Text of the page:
• May 29, 2018

The Truth About Being a Travel Writer Michelle Gross

The Truth About Being a Travel Writer Michelle Gross

The Truth About Being a Travel Writer Michelle Gross 1024 683 Chase Jennings

When I tell people what I do for a living it’s often met with one of two reactions. The first, and something I hear more and more these days is “Oh! I love to travel and I’ve always wanted to be a travel writer, how can I do it?” I literally get this question all the time. And don’t get me wrong, it’s great meeting likeminded people who share a love and passion for travel, so it’s not something I take personally or am offended by. Yes, I get how looking at my Insta or Facebook can seem like it’s all sunshine and pina colada’s on the beach for these perfect #instaready moments. But here’s the reality: it’s not all sunshine and sugary drinks. It’s working seven days a week, sometimes on long bus rides or wherever you can grab free Wi-Fi on the road, at weird hours, pitching, following up on pitching, writing. More pitching. It comes with a fair share of rejection, egos, flight delays and long layovers, missing friend’s birthdays and special occasions. Those things don’t make my IG feed though. They would be sad and frankly not sexy and no one wants to see that. All that said, being a travel writer is, in my opinion a tremendous privilege and something I wouldn’t trade or change for a second. It’s fun and crazy and exhausting and a constant roller coaster of emotions that lets you travel and eat and experience people and places that you may not otherwise be able to. I love it, highs and lows, smiles and cries.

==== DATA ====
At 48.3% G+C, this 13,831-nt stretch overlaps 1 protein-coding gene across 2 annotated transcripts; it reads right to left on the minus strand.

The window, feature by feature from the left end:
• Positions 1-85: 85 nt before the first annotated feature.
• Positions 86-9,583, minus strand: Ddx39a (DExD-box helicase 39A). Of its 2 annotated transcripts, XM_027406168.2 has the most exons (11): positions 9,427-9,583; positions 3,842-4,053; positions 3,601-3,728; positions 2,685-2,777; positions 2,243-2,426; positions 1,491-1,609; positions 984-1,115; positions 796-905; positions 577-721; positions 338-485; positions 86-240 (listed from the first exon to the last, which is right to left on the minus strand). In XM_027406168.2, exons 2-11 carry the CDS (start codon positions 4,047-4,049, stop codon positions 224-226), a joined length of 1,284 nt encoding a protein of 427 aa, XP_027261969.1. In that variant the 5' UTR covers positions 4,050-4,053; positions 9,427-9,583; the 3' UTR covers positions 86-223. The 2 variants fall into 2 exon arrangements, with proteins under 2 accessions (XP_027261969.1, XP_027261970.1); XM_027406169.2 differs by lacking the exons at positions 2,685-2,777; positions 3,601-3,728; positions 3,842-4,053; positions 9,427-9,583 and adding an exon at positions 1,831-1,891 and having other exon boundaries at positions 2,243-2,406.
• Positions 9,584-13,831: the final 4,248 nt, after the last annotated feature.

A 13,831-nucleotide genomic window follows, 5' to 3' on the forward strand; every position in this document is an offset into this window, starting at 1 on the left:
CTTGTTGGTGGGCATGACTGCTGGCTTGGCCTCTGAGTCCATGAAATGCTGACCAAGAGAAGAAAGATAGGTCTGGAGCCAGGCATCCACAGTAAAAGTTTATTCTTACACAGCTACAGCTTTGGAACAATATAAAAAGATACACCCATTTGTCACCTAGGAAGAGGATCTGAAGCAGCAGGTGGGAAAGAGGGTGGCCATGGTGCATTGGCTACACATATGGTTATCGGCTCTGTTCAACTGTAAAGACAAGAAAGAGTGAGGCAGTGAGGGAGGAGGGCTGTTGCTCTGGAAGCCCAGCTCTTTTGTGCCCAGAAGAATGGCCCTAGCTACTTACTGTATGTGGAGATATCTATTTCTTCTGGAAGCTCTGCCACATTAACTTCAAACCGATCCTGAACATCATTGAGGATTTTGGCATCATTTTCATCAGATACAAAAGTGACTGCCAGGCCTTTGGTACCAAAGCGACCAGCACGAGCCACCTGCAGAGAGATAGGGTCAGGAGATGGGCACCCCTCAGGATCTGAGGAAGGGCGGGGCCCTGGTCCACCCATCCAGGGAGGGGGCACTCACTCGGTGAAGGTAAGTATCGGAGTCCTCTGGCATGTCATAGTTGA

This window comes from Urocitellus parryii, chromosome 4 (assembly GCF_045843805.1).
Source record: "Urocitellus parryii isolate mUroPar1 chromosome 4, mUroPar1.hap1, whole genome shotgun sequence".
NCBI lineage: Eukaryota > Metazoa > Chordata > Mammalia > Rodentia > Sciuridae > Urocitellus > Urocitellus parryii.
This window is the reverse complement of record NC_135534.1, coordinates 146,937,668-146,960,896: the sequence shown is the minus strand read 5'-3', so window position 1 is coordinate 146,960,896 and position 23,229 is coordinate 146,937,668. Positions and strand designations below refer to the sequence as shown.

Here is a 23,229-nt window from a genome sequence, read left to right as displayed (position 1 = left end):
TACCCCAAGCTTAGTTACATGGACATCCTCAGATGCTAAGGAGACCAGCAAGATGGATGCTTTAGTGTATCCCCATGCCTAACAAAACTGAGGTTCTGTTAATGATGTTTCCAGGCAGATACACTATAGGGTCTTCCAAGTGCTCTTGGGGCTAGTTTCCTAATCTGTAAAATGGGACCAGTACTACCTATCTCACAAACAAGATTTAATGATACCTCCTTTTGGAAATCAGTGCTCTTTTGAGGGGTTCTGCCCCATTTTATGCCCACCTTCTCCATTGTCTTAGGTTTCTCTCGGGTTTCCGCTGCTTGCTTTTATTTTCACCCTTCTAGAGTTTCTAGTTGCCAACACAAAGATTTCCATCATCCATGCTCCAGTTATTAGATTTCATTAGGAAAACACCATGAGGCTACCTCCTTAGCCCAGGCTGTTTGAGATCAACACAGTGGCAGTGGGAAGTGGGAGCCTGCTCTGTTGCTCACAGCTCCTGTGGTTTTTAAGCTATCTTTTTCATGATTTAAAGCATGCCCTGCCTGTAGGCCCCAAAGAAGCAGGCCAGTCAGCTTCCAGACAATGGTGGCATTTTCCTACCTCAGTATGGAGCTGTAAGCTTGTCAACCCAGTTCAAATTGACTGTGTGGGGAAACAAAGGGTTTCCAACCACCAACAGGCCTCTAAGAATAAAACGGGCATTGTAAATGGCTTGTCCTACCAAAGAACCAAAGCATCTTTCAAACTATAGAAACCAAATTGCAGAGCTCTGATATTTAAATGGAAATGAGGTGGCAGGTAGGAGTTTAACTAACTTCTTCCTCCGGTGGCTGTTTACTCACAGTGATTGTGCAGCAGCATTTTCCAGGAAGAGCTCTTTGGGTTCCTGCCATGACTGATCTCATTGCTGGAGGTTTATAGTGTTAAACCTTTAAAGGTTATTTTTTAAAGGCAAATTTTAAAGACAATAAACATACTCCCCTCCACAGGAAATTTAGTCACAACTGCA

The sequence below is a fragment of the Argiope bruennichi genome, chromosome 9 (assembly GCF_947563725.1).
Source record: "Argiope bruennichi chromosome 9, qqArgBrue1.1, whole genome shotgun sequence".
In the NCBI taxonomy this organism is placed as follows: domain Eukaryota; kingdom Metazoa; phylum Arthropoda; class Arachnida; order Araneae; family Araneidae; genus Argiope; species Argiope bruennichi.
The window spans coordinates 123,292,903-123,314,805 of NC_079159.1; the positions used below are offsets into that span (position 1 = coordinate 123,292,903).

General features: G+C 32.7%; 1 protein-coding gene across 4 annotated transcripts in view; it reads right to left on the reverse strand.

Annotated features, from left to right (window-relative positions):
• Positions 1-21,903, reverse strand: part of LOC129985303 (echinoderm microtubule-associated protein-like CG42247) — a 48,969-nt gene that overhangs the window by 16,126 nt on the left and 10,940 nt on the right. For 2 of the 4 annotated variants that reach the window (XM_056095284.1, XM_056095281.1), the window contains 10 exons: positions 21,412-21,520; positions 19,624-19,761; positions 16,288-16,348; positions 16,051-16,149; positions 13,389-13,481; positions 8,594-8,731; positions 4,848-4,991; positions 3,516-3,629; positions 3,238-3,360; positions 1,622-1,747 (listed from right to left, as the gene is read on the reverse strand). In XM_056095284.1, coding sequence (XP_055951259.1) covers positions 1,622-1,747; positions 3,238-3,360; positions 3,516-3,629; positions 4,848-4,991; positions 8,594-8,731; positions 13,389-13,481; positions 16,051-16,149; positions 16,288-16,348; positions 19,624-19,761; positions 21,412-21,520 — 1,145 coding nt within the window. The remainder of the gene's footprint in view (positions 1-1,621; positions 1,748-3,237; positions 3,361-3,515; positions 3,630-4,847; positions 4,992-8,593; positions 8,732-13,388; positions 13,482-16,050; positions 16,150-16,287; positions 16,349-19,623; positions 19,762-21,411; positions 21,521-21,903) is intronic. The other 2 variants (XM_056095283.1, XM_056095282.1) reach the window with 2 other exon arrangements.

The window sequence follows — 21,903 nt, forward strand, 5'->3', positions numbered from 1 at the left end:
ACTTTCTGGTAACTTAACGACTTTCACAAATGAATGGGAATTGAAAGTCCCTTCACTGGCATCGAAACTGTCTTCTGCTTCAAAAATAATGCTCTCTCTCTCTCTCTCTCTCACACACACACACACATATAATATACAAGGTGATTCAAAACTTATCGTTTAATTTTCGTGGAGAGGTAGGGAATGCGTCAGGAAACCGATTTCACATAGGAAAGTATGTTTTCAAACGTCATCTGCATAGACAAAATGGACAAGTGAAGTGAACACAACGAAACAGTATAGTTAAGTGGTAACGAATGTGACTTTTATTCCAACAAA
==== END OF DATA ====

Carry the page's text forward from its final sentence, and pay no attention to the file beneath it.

That was what I told Anabella Brito, a Freshman at Valencia College in Orlando, Florida when she interviewed me recently. Anabella said she was interested in becoming a journalist and wanted to know if I had any advice or insight that I could share. I was on the road at the moment but asked her to email me her questions and I’d see what I could do. She sent over a few questions: ‘What drove you to become a journalist,’ ‘what’s something you weren’t expecting that comes with the job,’ and ‘what advice could you give to where it is I haven’t had the chance to go but would like to.’ All of Anabella’s questions are good ones and I spent a fair amount of time crafting my response to her. I’m also still on a journey of self-discovery and while I don’t have it all figured out just yet, I do know that I love and am so passionate about my job, and I hope that this site will be a space for me to share my travels more candidly and

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